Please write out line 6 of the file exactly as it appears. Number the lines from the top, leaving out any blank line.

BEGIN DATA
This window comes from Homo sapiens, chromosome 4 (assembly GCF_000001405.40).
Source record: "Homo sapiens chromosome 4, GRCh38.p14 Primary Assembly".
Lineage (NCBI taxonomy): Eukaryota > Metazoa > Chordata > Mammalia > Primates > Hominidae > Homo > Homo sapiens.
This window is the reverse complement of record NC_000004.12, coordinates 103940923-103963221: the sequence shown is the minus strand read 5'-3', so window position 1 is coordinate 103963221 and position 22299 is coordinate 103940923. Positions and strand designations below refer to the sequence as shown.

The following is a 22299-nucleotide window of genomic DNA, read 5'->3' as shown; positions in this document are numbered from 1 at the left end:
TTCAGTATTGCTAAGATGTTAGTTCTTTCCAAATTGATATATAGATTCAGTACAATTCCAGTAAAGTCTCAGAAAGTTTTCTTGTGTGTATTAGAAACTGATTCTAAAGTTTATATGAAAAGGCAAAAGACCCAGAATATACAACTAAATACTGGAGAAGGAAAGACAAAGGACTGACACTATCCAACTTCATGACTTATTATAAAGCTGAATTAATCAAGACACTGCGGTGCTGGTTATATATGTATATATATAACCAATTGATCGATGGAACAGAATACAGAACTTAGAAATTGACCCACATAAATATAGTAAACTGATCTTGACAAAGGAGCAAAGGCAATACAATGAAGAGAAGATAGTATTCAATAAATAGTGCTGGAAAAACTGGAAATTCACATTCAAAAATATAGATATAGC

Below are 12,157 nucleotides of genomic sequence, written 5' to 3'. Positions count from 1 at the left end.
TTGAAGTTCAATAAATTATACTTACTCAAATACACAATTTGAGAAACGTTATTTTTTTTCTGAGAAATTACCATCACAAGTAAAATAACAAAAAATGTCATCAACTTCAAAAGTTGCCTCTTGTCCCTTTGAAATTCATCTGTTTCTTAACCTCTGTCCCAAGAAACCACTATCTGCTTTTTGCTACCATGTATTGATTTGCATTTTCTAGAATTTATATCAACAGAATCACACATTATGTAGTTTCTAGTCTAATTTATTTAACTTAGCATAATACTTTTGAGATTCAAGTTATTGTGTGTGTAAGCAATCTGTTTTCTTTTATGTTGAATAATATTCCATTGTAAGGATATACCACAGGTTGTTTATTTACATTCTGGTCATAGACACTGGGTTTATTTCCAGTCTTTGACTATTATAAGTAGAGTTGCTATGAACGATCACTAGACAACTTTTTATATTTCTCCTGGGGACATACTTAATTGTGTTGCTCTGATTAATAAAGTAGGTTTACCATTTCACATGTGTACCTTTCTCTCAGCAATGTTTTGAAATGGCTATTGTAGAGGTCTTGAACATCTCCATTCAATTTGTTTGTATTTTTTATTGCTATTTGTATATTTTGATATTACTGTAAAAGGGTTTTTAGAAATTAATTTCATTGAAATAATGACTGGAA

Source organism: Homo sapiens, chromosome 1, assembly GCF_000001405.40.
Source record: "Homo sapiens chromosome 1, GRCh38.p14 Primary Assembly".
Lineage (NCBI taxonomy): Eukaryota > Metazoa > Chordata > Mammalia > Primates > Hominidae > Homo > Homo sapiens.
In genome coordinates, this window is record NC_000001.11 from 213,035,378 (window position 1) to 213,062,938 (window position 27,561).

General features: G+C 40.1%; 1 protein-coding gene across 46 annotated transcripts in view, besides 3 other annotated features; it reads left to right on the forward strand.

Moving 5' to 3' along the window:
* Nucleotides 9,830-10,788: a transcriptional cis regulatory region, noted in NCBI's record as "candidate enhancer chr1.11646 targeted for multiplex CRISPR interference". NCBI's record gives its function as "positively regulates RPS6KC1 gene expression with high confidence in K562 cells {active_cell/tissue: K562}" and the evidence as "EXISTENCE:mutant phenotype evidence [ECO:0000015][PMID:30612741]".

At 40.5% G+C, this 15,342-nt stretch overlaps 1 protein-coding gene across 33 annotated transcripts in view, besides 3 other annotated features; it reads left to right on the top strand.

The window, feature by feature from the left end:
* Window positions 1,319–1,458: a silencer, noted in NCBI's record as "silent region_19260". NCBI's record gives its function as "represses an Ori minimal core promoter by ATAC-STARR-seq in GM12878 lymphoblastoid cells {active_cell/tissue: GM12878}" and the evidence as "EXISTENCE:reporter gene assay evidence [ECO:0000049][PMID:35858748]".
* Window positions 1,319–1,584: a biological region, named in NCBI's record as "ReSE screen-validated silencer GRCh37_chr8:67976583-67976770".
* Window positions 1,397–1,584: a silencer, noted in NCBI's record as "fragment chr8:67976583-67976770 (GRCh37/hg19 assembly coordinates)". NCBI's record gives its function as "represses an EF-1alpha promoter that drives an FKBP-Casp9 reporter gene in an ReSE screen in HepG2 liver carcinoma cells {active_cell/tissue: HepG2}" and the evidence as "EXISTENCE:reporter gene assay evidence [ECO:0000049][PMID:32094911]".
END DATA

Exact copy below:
TTCAGTATTGCTAAGATGTTAGTTCTTTCCAAATTGATATATAGATTCAGTACAATTCCAGTAAAGTCTCAGAAAGTTTTCTTGTGTGTATTAGAAACTGATTCTAAAGTTTATATGAAAAGGCAAAAGACCCAGAATATACAACTAAATACTGGAGAAGGAAAGACAAAGGACTGACACTATCCAACTTCATGACTTATTATAAAGCTGAATTAATCAAGACACTGCGGTGCTGGTTATATATGTATATATATAACCAATTGATCGATGGAACAGAATACAGAACTTAGAAATTGACCCACATAAATATAGTAAACTGATCTTGACAAAGGAGCAAAGGCAATACAATGAAGAGAAGATAGTATTCAATAAATAGTGCTGGAAAAACTGGAAATTCACATTCAAAAATATAGATATAGC